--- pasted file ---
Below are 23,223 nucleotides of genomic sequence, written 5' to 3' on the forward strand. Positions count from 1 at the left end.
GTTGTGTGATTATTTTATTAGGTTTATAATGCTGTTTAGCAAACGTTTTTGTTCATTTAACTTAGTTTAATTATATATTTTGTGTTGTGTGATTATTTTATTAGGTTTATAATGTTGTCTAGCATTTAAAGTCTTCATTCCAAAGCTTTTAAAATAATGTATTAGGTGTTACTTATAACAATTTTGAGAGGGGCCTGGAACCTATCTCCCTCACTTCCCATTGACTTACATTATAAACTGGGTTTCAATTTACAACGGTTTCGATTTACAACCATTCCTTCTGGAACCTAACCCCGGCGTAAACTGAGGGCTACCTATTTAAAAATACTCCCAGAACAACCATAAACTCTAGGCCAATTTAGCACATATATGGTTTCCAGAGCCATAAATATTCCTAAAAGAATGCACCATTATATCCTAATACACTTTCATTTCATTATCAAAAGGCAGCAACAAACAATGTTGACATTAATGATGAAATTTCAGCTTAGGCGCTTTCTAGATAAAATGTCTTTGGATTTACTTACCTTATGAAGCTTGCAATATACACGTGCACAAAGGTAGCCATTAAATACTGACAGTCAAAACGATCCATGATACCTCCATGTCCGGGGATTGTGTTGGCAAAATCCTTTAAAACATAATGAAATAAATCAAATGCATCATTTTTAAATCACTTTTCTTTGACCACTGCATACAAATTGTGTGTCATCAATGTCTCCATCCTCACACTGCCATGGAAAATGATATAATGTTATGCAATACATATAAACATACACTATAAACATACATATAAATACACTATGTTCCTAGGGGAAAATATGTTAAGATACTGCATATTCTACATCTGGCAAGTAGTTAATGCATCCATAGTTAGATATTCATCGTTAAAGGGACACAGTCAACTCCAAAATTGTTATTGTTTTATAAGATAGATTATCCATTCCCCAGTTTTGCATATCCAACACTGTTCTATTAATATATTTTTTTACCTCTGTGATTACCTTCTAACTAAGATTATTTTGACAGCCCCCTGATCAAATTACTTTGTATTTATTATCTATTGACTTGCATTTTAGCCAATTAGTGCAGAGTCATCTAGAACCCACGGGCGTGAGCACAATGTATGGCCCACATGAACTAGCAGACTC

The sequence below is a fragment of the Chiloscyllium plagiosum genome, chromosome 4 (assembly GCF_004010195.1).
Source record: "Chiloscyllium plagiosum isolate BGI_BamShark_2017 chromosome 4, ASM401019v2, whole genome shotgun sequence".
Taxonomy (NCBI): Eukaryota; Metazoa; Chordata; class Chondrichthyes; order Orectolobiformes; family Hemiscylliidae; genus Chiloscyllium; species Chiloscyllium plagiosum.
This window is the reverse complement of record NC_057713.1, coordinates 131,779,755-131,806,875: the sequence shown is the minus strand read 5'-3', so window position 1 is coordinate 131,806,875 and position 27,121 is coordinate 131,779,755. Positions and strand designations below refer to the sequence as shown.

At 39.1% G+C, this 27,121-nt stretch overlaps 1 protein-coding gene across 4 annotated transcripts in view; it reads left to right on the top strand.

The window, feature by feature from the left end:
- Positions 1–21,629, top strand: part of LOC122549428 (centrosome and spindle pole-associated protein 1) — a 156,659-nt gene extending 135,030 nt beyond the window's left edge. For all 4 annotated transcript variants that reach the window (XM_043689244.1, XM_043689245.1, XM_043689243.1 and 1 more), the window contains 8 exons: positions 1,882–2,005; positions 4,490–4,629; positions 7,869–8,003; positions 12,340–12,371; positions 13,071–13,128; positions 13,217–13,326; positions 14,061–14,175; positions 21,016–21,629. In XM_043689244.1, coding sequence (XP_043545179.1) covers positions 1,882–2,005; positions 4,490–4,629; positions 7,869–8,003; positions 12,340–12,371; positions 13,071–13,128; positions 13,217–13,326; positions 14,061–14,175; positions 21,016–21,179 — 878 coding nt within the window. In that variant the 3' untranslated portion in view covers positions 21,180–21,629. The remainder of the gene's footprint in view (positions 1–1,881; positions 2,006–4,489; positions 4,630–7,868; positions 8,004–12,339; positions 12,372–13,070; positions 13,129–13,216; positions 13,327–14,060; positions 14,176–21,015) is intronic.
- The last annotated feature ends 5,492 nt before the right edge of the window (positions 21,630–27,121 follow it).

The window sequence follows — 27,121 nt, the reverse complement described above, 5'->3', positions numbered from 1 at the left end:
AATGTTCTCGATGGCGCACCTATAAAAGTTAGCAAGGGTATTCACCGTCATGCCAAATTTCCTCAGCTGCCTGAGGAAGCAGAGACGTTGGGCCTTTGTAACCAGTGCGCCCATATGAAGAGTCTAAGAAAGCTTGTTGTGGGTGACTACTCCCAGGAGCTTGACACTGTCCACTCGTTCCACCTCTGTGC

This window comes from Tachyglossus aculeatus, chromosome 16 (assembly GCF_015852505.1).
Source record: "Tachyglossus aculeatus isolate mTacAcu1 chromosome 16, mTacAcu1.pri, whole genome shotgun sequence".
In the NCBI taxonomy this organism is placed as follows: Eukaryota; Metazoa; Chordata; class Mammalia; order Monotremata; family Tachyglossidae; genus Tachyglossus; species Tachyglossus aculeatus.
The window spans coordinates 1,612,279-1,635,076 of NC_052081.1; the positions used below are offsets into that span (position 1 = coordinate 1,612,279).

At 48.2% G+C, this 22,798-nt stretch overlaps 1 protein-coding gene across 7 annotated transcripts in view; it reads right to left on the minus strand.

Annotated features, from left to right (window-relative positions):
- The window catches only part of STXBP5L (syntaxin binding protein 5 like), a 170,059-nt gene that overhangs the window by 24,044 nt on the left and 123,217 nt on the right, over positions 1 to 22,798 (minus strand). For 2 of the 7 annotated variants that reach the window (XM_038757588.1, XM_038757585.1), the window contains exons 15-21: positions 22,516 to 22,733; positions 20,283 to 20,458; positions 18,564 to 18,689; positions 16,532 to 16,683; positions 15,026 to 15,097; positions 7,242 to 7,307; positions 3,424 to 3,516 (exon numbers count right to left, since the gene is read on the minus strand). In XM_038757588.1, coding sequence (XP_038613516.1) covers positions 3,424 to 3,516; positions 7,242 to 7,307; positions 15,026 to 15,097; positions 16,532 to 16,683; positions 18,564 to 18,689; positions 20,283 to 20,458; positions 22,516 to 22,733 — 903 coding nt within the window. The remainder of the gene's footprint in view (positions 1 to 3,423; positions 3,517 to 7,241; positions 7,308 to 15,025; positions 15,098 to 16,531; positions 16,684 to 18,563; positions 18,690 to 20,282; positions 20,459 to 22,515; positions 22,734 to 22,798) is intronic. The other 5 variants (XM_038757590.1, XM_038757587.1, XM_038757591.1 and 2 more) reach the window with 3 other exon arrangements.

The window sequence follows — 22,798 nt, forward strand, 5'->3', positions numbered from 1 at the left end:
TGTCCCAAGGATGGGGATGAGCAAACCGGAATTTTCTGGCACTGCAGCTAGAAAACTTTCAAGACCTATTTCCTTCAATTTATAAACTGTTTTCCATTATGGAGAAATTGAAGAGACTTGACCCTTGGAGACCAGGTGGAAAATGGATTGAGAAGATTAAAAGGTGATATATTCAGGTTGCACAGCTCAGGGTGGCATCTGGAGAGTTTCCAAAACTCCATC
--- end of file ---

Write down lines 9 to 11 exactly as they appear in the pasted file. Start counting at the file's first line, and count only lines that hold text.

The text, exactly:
- Positions 1–21,629, top strand: part of LOC122549428 (centrosome and spindle pole-associated protein 1) — a 156,659-nt gene extending 135,030 nt beyond the window's left edge. For all 4 annotated transcript variants that reach the window (XM_043689244.1, XM_043689245.1, XM_043689243.1 and 1 more), the window contains 8 exons: positions 1,882–2,005; positions 4,490–4,629; positions 7,869–8,003; positions 12,340–12,371; positions 13,071–13,128; positions 13,217–13,326; positions 14,061–14,175; positions 21,016–21,629. In XM_043689244.1, coding sequence (XP_043545179.1) covers positions 1,882–2,005; positions 4,490–4,629; positions 7,869–8,003; positions 12,340–12,371; positions 13,071–13,128; positions 13,217–13,326; positions 14,061–14,175; positions 21,016–21,179 — 878 coding nt within the window. In that variant the 3' untranslated portion in view covers positions 21,180–21,629. The remainder of the gene's footprint in view (positions 1–1,881; positions 2,006–4,489; positions 4,630–7,868; positions 8,004–12,339; positions 12,372–13,070; positions 13,129–13,216; positions 13,327–14,060; positions 14,176–21,015) is intronic.
- The last annotated feature ends 5,492 nt before the right edge of the window (positions 21,630–27,121 follow it).

The window sequence follows — 27,121 nt, the reverse complement described above, 5'->3', positions numbered from 1 at the left end: